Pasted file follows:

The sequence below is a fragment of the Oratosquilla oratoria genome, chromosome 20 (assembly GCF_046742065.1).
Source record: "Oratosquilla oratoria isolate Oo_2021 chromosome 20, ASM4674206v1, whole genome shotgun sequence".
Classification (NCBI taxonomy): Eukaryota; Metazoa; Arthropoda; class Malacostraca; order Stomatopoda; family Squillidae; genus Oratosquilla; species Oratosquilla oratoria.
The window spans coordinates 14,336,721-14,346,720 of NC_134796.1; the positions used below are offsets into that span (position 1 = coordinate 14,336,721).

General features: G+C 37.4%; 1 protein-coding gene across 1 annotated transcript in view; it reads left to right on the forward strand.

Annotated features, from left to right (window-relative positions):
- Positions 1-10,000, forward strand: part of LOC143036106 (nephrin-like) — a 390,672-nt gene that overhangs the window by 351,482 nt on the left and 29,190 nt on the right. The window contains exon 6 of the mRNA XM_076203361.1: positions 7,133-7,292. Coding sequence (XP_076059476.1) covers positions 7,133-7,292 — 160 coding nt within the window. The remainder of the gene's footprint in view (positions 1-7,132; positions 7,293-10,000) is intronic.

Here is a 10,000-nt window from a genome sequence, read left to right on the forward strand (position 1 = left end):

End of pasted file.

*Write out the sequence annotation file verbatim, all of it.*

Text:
The sequence below is a fragment of the Oratosquilla oratoria genome, chromosome 20 (assembly GCF_046742065.1).
Source record: "Oratosquilla oratoria isolate Oo_2021 chromosome 20, ASM4674206v1, whole genome shotgun sequence".
Classification (NCBI taxonomy): Eukaryota; Metazoa; Arthropoda; class Malacostraca; order Stomatopoda; family Squillidae; genus Oratosquilla; species Oratosquilla oratoria.
The window spans coordinates 14,336,721-14,346,720 of NC_134796.1; the positions used below are offsets into that span (position 1 = coordinate 14,336,721).

General features: G+C 37.4%; 1 protein-coding gene across 1 annotated transcript in view; it reads left to right on the forward strand.

Annotated features, from left to right (window-relative positions):
- Positions 1-10,000, forward strand: part of LOC143036106 (nephrin-like) — a 390,672-nt gene that overhangs the window by 351,482 nt on the left and 29,190 nt on the right. The window contains exon 6 of the mRNA XM_076203361.1: positions 7,133-7,292. Coding sequence (XP_076059476.1) covers positions 7,133-7,292 — 160 coding nt within the window. The remainder of the gene's footprint in view (positions 1-7,132; positions 7,293-10,000) is intronic.

Here is a 10,000-nt window from a genome sequence, read left to right on the forward strand (position 1 = left end):